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Immaculate Conception

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Author Topic: Immaculate Conception  (Read 568 times)
Grail Lord
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« on: December 05, 2007, 10:37:50 pm »

In his Apostolic Constitution Ineffabilis Deus (8 December 1854), which officially defined the Immaculate Conception as dogma for the Roman Catholic Church, Pope Pius IX primarily appealed to the text of Genesis 3:15, where the serpent was told by God, "I will put enmity between you and the woman, between your seed and her seed." According to the Roman Catholic understanding, this was a prophecy that foretold of a "woman" who would always be at enmity with the serpent — that is, a woman who would never be under the power of sin, nor in bondage to the serpent.

Some Roman Catholic theologians have also found Scriptural evidence for the Immaculate Conception in the angel Gabriel's greeting to Mary at the Annunciation, (Luke 1:28). The English translation, "Hail, Full of Grace," or "Hail, Favored One," is based on the Greek of Luke 1:28, "Χαίρε, Κεχαριτωμένη", Chaire kecharitomene, a phrase which can most literally be translated: "Rejoice, you who have been graced". The latter word, kecharitomene, is the Passive voice, Present Perfect participle of the verb "to grace" in the feminine gender, vocative case; therefore the Greek syntax indicates that the action of the verb has been fully completed in the past, with results continuing into the future. Put another way, it means that the subject (Mary) was graced fully and completely at some time in the past, and continued in that fully graced state. The angel's salutation does not refer to the Incarnation of Christ in Mary's womb, as he proceeds to say: "thou shalt conceive in thy womb…" (Luke 1:31).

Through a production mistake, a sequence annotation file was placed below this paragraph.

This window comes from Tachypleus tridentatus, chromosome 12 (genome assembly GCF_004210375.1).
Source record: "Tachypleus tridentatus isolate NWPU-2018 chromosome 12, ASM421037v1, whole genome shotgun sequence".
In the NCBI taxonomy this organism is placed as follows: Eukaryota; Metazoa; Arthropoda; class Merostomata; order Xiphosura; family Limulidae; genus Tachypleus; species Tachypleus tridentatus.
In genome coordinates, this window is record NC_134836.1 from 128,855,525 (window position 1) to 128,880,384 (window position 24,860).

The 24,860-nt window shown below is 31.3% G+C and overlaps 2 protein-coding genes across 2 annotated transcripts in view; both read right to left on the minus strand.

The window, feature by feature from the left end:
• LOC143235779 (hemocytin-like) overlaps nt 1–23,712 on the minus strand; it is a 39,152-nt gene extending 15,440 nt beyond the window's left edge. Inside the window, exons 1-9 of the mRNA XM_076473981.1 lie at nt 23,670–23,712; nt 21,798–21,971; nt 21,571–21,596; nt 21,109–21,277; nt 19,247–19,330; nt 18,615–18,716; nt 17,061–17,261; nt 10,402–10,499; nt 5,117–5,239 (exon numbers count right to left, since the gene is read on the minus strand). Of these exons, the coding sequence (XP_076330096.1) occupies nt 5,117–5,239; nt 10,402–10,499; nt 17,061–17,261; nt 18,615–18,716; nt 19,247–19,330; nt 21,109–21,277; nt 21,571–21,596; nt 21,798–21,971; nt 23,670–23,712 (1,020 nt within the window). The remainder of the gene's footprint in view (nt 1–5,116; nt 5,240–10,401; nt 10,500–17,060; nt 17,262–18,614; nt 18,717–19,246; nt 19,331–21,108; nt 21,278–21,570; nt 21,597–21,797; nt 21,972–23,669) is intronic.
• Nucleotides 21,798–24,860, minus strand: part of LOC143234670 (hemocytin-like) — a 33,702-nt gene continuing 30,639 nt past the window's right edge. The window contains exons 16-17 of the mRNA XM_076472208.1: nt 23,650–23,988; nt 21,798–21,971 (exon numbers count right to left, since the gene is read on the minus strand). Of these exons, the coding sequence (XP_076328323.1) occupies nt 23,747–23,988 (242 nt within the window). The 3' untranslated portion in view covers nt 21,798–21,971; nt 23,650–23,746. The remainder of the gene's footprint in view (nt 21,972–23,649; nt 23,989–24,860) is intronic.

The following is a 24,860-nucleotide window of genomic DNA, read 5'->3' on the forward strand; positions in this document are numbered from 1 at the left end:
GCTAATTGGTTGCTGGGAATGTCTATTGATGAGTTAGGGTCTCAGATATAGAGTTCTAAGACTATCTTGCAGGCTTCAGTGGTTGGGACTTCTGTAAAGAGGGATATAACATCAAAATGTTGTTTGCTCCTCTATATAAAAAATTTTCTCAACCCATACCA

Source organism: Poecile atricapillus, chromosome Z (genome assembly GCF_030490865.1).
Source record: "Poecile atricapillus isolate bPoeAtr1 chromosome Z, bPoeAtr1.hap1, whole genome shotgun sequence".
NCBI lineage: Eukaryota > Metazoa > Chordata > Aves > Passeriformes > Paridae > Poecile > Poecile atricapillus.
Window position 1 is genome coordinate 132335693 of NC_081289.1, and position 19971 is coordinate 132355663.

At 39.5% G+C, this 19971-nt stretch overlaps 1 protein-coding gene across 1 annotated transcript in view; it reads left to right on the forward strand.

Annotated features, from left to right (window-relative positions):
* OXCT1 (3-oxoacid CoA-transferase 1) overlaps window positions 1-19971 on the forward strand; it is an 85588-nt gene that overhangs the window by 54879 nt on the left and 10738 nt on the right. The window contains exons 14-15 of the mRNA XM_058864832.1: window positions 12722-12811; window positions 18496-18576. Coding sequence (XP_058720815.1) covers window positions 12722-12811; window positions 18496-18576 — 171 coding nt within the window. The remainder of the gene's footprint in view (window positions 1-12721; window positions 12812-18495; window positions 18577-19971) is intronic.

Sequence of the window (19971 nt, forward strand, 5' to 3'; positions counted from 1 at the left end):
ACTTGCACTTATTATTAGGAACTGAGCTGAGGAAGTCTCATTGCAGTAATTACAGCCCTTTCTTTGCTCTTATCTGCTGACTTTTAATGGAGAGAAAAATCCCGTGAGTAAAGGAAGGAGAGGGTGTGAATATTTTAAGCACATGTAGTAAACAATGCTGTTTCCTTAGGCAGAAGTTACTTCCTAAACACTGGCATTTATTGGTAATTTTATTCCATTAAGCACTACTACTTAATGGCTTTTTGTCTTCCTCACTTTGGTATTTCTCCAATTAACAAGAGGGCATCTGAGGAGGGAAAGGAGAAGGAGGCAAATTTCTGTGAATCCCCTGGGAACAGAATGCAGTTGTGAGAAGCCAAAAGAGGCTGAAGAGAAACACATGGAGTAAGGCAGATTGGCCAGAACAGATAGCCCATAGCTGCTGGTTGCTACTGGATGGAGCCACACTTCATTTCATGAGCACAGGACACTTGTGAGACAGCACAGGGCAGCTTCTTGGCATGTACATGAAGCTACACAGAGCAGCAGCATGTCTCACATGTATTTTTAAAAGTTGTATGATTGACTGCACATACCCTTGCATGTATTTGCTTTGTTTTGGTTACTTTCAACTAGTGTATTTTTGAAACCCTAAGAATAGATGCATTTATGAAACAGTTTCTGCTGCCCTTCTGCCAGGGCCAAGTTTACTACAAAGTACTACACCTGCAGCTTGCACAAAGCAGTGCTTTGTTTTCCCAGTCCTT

The Church Fathers, almost from the beginning of Church History, found further Scriptural evidence by comparing the figure of Eve to the figure of Mary. St. Justin Martyr said that Mary was a kind of New Eve, "in order that the disobedience which proceeded from the serpent might receive its destruction in the same manner in which it derived its origin." (Dialogue with Trypho, 100) Tertullian argued in the same manner, saying, "As Eve had believed the serpent, so Mary believed the angel. The delinquency which the one occasioned by believing, the other by believing effaced." (On the Flesh of Christ, 17) St. Irenaeus declared that Mary became "the cause of salvation, both to herself and the whole human race," because "what the virgin Eve had bound fast through unbelief, this did the virgin Mary set free through faith." (Against Heresies, Book III, cap. 22, 4) St. Jerome coined the phrase, "Death came through Eve, but life has come through Mary," (Letter XXII, To Eustochium, 21). In addition "Blessed shall be the fruit of thy womb" is a reward for obedience to God by keeping the commandments
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